OK. So you've heard me talk a lot about Burgundy lately—in Paris, while hanging out in my hotel room; actually over the past few years, here and there as time permits, even though this is supposed to be a spirits blog. I know some of you are curious as a result. I know this because I get emails from readers every day, asking what in my opinion would be a good Burgundy to explore; just something to help them understand what all the fuss is about. That's a tough task, however, because—the truth is—it's not simply the taste of Burgundy that draws you in. It's everything. It's the history, the mystique, the untouched expression of place, and the dedication to a completely different philosophy of winemaking than most of the world. That's what draws you in. Sure—it's all just pinot noir and chardonnay; two grapes you can find in California, New Zealand, and most wine-making regions of the world. But the problem is: the wines from those places are not Burgundy. They're not the original. They're not nearly as storied or ancient. There's a thousand years of history behind the vineyards in Burgundy, dating back to the Cisterian monks who planted many of them in the first century of the last millenium. Some of these vineyards were famous long before we even knew what California or New Zealand were. The more you think about that, the more you start wanting to know more about it.
Did you know that winemakers in Burgundy are called vignerons? There's nothing related to the actual practice of "wine-making" in that term because in Burgundy you don't make the wine. The vineyard makes the wine, and God made the earth, so the expressions are considered divine in origin. One simply cares for the vines in the vineyard—hence, they're called vignerons. Plots within a vineyard are called climats, which literally means exactly what it looks like: climate. The terroir in Burgundy—the combination of weather, soil, and place—changes drastically from vineyard to vineyard, so it's no surprise they use that term. On one hill you could have a vineyard known for making $1000 bottles of wine of supreme elegance. Immediately next to it, a standard village-grade vineyard that makes daily-drinkers. That type of intimate variance blows my mind—that just those little things can make such a difference. The extra bit of sun exposure. The gust of breeze that helps prevent rot. The slight elevation that promotes drainage. All of these tiny things matter in Burgundy and they make the difference between Grand Cru grandeur and standard swill. There are books dedicated to their comprehension; terrifying tomes of esoteric plonk that would bore the hell out of most people. It's this dedication to a pureness of expression, however, that prevents the Burgundians from blending their vineyard wines together in the name of flavor. They want singularity of place. God's will is what it is and it's their job to honor that. They're just along for the ride.
Americans like me hear this type of talk and get absolutely romantic. We long for a thousand years of any kind of tradition; let alone a millennium of glorious wine spirituality. Did you know that when the monks planted many of these vineyards originally they actually tasted the earth? They literally put the dirt in their mouths and analyzed the flavors because they knew there was a connection between great earth and great wine. What's crazy is that there was a study done a while back to see if the actual science of the soil backed up their decisions. It did, of course. Those monks knew their stuff without any of the technology we now have today. Like anything great however (Pappy, Pliny...cough, cough), the word will always get out. When the wealthy landowners realized that the monks had all the good shit, they decided to tax the hell out of their vineyards. "We can't afford the land if you tax it," said the monks. "Yeah....we know," said the aristocracy. For centuries after that these vineyards would be collected and cultivated by serious connoisseurs of the elite, even the cousin of Louis XV—the Prince of Conti—who lusted after the famed Romanée vineyard (which even then was known as the best vineyard in the world) wanted in on the action; eventually purchasing the land and instantly pulling the wines from general availability. He would drink it all himself, occasionally sharing it with his guests. Like—you know—Mozart. (Read Maximillian Potter's Shadows in the Vineyard for an exciting romp through Burgundy, told through the theme of an eco-terrorist plot)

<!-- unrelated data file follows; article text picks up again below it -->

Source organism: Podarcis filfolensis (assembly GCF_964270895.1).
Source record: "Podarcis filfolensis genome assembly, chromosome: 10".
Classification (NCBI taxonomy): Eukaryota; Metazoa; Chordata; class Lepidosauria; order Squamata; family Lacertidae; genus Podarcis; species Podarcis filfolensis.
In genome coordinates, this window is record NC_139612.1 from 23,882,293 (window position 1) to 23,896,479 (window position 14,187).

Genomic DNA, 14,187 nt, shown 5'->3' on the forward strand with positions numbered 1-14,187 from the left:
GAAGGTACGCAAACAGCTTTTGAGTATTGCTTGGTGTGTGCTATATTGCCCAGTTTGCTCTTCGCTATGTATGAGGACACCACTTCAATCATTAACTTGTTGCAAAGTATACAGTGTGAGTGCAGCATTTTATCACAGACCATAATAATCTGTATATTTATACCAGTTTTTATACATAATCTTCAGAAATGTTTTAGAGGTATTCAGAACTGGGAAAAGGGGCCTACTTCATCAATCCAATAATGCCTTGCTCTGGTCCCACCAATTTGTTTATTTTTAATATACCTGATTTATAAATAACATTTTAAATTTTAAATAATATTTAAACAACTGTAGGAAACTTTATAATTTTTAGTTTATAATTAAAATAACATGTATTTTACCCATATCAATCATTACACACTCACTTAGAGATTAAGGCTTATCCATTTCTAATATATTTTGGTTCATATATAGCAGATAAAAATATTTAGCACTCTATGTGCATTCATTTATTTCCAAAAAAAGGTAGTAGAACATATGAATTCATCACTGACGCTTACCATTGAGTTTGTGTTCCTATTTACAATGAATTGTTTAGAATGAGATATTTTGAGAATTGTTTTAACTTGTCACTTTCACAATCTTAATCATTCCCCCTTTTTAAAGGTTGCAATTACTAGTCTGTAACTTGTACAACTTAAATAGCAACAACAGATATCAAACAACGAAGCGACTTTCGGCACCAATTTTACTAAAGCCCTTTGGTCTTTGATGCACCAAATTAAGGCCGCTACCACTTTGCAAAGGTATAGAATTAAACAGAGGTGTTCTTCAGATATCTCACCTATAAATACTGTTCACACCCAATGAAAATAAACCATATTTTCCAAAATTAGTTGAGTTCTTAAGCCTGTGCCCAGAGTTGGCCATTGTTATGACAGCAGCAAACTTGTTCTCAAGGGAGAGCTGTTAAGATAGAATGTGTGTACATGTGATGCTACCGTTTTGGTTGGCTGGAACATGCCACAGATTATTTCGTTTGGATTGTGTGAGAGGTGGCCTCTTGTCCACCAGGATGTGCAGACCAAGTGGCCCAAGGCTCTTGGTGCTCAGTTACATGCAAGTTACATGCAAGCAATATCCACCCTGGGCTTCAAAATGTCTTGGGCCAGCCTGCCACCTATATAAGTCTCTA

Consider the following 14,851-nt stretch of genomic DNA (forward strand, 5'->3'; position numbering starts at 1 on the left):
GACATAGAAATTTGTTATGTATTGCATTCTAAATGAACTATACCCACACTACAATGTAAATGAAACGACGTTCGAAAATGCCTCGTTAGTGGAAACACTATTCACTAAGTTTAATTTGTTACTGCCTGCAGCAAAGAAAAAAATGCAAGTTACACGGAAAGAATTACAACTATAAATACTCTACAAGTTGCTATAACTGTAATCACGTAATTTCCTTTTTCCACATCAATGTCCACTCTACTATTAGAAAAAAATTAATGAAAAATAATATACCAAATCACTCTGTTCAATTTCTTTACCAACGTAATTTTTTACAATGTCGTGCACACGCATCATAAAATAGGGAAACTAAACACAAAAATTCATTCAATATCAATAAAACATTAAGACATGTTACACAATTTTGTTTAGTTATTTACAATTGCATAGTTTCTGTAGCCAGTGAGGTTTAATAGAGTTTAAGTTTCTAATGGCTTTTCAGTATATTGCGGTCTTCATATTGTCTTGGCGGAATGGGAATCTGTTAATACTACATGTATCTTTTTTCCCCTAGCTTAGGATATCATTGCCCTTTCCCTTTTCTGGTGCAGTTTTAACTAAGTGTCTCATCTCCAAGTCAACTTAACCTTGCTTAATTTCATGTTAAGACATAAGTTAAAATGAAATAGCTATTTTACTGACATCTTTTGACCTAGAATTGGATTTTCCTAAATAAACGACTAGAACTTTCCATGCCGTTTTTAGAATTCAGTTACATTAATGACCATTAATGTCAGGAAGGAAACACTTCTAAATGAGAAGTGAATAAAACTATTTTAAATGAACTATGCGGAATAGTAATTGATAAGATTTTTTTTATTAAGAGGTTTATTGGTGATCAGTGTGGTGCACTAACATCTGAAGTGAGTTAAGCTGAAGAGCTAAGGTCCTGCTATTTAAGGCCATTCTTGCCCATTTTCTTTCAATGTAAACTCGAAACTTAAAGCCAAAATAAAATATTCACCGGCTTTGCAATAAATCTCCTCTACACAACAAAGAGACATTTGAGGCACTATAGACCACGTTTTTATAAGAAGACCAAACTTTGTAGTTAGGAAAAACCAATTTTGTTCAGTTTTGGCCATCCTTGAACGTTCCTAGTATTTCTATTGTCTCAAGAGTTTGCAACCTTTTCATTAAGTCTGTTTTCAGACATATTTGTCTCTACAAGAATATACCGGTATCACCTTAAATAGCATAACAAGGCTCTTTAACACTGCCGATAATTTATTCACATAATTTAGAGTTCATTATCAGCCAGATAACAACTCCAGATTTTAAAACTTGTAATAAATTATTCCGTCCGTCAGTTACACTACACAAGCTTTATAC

And still today in 2015 all of that intrigue and romanticism continues to run wild. We long to know: what is it exactly that makes people go crazy for this stuff? Is it really that complicated? It is and it isn't. It's not complicated when a pureness of red fruit explodes on your tongue like nothing you've ever tasted before. That's not complicated in the slightest. There's also nothing complicated about the way a great white wine glides over your tongue, simultaneously evoking a minerality and a salinity derived from the remnants of the ancient sea that once covered the region. That's obvious, instantaneous understanding. But what exactly makes it taste that way? Ah...now that's something else entirely.
Understanding the nuances of Burgundy requires a lifetime of study. That's what gets my head spinning. That's what keeps me coming back for more. It's such an adventure.